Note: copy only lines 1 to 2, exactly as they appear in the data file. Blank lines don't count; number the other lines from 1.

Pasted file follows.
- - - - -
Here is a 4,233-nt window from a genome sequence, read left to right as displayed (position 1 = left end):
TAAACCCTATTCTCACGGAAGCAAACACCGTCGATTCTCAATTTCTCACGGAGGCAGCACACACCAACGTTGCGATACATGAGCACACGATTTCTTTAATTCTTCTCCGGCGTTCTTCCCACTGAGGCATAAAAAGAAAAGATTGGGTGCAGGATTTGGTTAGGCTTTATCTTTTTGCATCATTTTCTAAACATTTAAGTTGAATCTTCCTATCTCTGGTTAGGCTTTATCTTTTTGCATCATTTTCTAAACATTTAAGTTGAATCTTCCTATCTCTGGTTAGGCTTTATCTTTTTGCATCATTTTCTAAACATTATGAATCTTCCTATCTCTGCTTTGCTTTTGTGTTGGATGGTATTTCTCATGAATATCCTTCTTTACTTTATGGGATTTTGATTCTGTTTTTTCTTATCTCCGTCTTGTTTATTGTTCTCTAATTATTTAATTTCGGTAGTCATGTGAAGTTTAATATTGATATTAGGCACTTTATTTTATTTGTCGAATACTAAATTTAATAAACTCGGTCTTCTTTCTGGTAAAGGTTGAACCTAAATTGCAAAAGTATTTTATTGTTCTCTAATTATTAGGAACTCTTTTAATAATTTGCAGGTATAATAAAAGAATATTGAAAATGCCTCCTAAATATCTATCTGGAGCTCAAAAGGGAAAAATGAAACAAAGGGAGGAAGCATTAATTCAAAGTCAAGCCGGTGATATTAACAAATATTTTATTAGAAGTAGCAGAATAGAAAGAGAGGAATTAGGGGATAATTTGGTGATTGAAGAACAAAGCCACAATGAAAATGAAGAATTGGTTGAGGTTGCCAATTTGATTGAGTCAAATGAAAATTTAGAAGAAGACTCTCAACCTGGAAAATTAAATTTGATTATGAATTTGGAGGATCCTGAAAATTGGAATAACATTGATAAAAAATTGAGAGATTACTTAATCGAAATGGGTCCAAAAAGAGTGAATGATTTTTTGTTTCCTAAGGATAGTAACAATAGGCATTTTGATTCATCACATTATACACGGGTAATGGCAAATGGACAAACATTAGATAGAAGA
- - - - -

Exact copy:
Here is a 4,233-nt window from a genome sequence, read left to right as displayed (position 1 = left end):
TAAACCCTATTCTCACGGAAGCAAACACCGTCGATTCTCAATTTCTCACGGAGGCAGCACACACCAACGTTGCGATACATGAGCACACGATTTCTTTAATTCTTCTCCGGCGTTCTTCCCACTGAGGCATAAAAAGAAAAGATTGGGTGCAGGATTTGGTTAGGCTTTATCTTTTTGCATCATTTTCTAAACATTTAAGTTGAATCTTCCTATCTCTGGTTAGGCTTTATCTTTTTGCATCATTTTCTAAACATTTAAGTTGAATCTTCCTATCTCTGGTTAGGCTTTATCTTTTTGCATCATTTTCTAAACATTATGAATCTTCCTATCTCTGCTTTGCTTTTGTGTTGGATGGTATTTCTCATGAATATCCTTCTTTACTTTATGGGATTTTGATTCTGTTTTTTCTTATCTCCGTCTTGTTTATTGTTCTCTAATTATTTAATTTCGGTAGTCATGTGAAGTTTAATATTGATATTAGGCACTTTATTTTATTTGTCGAATACTAAATTTAATAAACTCGGTCTTCTTTCTGGTAAAGGTTGAACCTAAATTGCAAAAGTATTTTATTGTTCTCTAATTATTAGGAACTCTTTTAATAATTTGCAGGTATAATAAAAGAATATTGAAAATGCCTCCTAAATATCTATCTGGAGCTCAAAAGGGAAAAATGAAACAAAGGGAGGAAGCATTAATTCAAAGTCAAGCCGGTGATATTAACAAATATTTTATTAGAAGTAGCAGAATAGAAAGAGAGGAATTAGGGGATAATTTGGTGATTGAAGAACAAAGCCACAATGAAAATGAAGAATTGGTTGAGGTTGCCAATTTGATTGAGTCAAATGAAAATTTAGAAGAAGACTCTCAACCTGGAAAATTAAATTTGATTATGAATTTGGAGGATCCTGAAAATTGGAATAACATTGATAAAAAATTGAGAGATTACTTAATCGAAATGGGTCCAAAAAGAGTGAATGATTTTTTGTTTCCTAAGGATAGTAACAATAGGCATTTTGATTCATCACATTATACACGGGTAATGGCAAATGGACAAACATTAGATAGAAGA